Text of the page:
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ROUNDUP / travel industry: ‘The light at the end of the tunnel is getting brighter’

Wednesday, 10/27/2021 1:37 PM from

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BERLIN (dpa-AFX) – The travel industry, which has been hard hit by the Corona crisis, is hoping for an improvement in the business situation. Tour operators and travel agencies are preparing for another difficult year, as the president of the DRV travel association, Nobert Fiebig, reported on Wednesday. “But the light at the end of the tunnel is getting brighter.” Big tour operators like Tui or FTI recently reported rising demand, especially for the important summer travel business in 2022. It will take some time, however, for the industry to reach pre-crisis levels. “A sales level almost like before the pandemic will probably not be reached before 2023 at the earliest,” said Fiebig on the occasion of the DRV annual conference.


In the tourism year 2020/21, which is coming to an end, the crisis again tore deep holes in the balance sheet. The DRV expects a decline in sales compared to the pre-Corona year 2019 of 69 percent or almost twelve billion euros for tour operator trips. Business picked up after the relaxation of the corona restrictions and the end of travel warnings for many popular destinations around the Mediterranean in the summer. But the almost total failure of the winter season between November 2020 and April 2021 caused by the pandemic could not be compensated for. The slump in sales since the start of the pandemic in Europe in March 2020 has therefore totaled around 24 billion euros.

The industry expects vacationers to catch up on trips that were postponed or canceled during the pandemic next year. Fiebig spoke of a “turning point” in the past few weeks: “We will see a significant recovery in our business.”

The consumer mood in Germany has recently risen and the propensity to save has decreased. Since the end of many restrictions, the money is looser. The industry hopes to benefit from this. However, booking behavior is extremely dependent on the development of the pandemic and the associated government measures. “We need reliability and predictability,” said Fiebig to the address of the future federal government.

Many sun seekers are still unsettled. Because they do not know how the pandemic will continue, they book sun destinations at short notice, especially in winter. In addition, numerous countries cannot yet be visited or only with severe restrictions, for example Australia, New Zealand and Indonesia.

According to information from major tour operators, the picture is different for the summer travel business 2022. For example, the advance bookings at the FTI Group are already in the high double-digit percentage increase over those of the summer of 2019, as company boss Ralph Schiller recently explained. “Customers perceive the summer of 2022 as safe.” Industry leader Tui reported very encouraging booking figures for the summer at the beginning of October.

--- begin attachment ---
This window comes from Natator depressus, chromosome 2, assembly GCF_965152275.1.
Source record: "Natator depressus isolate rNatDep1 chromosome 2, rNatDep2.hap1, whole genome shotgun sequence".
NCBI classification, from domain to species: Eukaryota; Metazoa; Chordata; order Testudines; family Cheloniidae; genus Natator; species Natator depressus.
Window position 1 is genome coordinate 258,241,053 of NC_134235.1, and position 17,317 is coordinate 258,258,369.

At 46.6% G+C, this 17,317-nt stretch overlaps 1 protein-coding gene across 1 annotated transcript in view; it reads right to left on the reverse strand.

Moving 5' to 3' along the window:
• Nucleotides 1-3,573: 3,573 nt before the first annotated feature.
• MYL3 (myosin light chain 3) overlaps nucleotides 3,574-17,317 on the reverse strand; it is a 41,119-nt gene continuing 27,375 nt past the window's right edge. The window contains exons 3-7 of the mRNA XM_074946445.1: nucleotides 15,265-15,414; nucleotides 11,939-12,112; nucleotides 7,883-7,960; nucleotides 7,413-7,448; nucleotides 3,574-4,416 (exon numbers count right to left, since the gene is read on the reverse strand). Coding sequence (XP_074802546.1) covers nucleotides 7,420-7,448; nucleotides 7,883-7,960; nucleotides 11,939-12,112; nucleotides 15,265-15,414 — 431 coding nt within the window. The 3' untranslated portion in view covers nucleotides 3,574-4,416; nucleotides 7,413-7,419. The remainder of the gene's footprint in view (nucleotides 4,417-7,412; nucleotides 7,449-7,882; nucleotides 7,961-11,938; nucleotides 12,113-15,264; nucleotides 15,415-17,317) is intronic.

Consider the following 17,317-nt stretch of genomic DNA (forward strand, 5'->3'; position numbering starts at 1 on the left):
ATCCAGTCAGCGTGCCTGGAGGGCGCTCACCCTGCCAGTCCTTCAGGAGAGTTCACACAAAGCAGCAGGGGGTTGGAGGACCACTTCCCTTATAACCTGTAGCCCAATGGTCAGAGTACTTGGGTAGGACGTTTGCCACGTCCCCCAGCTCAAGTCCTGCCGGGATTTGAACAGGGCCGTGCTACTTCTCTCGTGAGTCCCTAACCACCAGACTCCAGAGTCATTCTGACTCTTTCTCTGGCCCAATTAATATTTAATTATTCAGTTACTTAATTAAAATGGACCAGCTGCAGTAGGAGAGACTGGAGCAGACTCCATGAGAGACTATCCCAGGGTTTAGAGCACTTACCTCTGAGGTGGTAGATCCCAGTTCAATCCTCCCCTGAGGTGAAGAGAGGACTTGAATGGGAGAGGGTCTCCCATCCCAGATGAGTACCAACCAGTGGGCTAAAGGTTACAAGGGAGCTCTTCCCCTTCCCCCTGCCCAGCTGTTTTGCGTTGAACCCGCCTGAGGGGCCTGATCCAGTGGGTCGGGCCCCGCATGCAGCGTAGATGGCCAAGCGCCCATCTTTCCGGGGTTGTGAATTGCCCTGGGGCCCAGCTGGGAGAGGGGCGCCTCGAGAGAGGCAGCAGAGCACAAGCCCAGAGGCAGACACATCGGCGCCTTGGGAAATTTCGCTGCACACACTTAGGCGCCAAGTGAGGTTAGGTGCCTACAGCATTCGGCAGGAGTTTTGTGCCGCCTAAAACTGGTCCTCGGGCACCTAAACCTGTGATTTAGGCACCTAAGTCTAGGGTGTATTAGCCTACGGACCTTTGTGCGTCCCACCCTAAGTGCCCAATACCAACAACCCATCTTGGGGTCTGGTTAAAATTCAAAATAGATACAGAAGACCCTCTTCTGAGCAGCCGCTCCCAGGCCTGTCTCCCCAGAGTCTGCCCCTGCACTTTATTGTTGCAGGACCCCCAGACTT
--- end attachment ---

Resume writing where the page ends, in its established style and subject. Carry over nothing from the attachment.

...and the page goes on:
The wave of insolvencies feared in the travel industry in the Corona crisis has not yet materialized. “The state support measures have made a significant contribution to the survival of the companies in the time of crisis,” reported Fiebig. He hopes that tour operators and travel agencies will be able to run their business on their own again when government measures such as bridging aid and the current short-time work regulation expire. “I hope that companies have positioned themselves more efficiently, leaner and more crisis-proof.”

The sector is worried about the shortage of skilled workers. According to a recent DRV survey, this has worsened during the pandemic. 70 percent of the more than 550 companies surveyed see it that way. More than half also reported that employees left the company during the crisis.

The aviation industry in Germany is also slowly overcoming the corona crisis. In the winter flight schedule of the airports, which will apply from Sunday (October 31), 68 percent of the flight program from the pre-crisis period has been restored, according to an analysis by the industry association BDL. Last winter, the airlines reduced their offer significantly due to the corona pandemic and the associated travel restrictions.

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With a view to climate change, Fiebig believes it makes sense to manufacture CO2-free kerosene on an industrial scale. “The technology is there, it has to be rolled out”. At the same time, he emphasized that cheap flights for, for example, 10 euros “are not acceptable from a sustainability point of view.” / Mar / DP / mis

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